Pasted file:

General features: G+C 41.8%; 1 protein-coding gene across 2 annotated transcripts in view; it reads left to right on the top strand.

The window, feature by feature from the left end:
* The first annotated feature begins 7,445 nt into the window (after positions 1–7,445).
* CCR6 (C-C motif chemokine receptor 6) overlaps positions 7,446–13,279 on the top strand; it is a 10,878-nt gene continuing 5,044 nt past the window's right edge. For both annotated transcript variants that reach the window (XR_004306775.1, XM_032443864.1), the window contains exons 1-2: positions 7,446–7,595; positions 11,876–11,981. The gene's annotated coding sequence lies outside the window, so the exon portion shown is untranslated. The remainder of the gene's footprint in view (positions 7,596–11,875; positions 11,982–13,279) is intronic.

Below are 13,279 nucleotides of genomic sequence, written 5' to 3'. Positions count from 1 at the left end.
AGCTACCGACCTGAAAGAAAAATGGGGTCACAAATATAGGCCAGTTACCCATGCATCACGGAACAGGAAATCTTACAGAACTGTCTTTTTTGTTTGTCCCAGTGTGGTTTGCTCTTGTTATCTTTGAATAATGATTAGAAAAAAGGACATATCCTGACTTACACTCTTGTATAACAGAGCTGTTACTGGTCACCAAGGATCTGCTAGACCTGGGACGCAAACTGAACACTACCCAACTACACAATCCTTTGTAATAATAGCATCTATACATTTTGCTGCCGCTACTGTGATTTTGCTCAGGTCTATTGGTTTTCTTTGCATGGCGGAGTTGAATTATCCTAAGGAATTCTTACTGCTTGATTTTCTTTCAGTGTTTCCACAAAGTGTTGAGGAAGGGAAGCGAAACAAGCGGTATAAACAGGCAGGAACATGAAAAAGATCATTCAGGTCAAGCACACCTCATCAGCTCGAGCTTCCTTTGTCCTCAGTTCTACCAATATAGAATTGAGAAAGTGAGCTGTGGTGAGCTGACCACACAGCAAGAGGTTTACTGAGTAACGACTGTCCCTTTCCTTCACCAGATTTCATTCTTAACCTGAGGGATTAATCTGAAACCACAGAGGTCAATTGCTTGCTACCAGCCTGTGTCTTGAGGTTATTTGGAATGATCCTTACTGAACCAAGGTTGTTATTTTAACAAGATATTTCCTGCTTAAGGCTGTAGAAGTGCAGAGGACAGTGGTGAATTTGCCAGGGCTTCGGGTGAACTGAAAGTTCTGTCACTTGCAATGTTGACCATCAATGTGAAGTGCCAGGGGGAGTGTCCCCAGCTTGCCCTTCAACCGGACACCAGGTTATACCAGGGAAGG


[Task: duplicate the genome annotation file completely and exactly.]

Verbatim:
General features: G+C 41.8%; 1 protein-coding gene across 2 annotated transcripts in view; it reads left to right on the top strand.

The window, feature by feature from the left end:
* The first annotated feature begins 7,445 nt into the window (after positions 1–7,445).
* CCR6 (C-C motif chemokine receptor 6) overlaps positions 7,446–13,279 on the top strand; it is a 10,878-nt gene continuing 5,044 nt past the window's right edge. For both annotated transcript variants that reach the window (XR_004306775.1, XM_032443864.1), the window contains exons 1-2: positions 7,446–7,595; positions 11,876–11,981. The gene's annotated coding sequence lies outside the window, so the exon portion shown is untranslated. The remainder of the gene's footprint in view (positions 7,596–11,875; positions 11,982–13,279) is intronic.

Below are 13,279 nucleotides of genomic sequence, written 5' to 3'. Positions count from 1 at the left end.
AGCTACCGACCTGAAAGAAAAATGGGGTCACAAATATAGGCCAGTTACCCATGCATCACGGAACAGGAAATCTTACAGAACTGTCTTTTTTGTTTGTCCCAGTGTGGTTTGCTCTTGTTATCTTTGAATAATGATTAGAAAAAAGGACATATCCTGACTTACACTCTTGTATAACAGAGCTGTTACTGGTCACCAAGGATCTGCTAGACCTGGGACGCAAACTGAACACTACCCAACTACACAATCCTTTGTAATAATAGCATCTATACATTTTGCTGCCGCTACTGTGATTTTGCTCAGGTCTATTGGTTTTCTTTGCATGGCGGAGTTGAATTATCCTAAGGAATTCTTACTGCTTGATTTTCTTTCAGTGTTTCCACAAAGTGTTGAGGAAGGGAAGCGAAACAAGCGGTATAAACAGGCAGGAACATGAAAAAGATCATTCAGGTCAAGCACACCTCATCAGCTCGAGCTTCCTTTGTCCTCAGTTCTACCAATATAGAATTGAGAAAGTGAGCTGTGGTGAGCTGACCACACAGCAAGAGGTTTACTGAGTAACGACTGTCCCTTTCCTTCACCAGATTTCATTCTTAACCTGAGGGATTAATCTGAAACCACAGAGGTCAATTGCTTGCTACCAGCCTGTGTCTTGAGGTTATTTGGAATGATCCTTACTGAACCAAGGTTGTTATTTTAACAAGATATTTCCTGCTTAAGGCTGTAGAAGTGCAGAGGACAGTGGTGAATTTGCCAGGGCTTCGGGTGAACTGAAAGTTCTGTCACTTGCAATGTTGACCATCAATGTGAAGTGCCAGGGGGAGTGTCCCCAGCTTGCCCTTCAACCGGACACCAGGTTATACCAGGGAAGG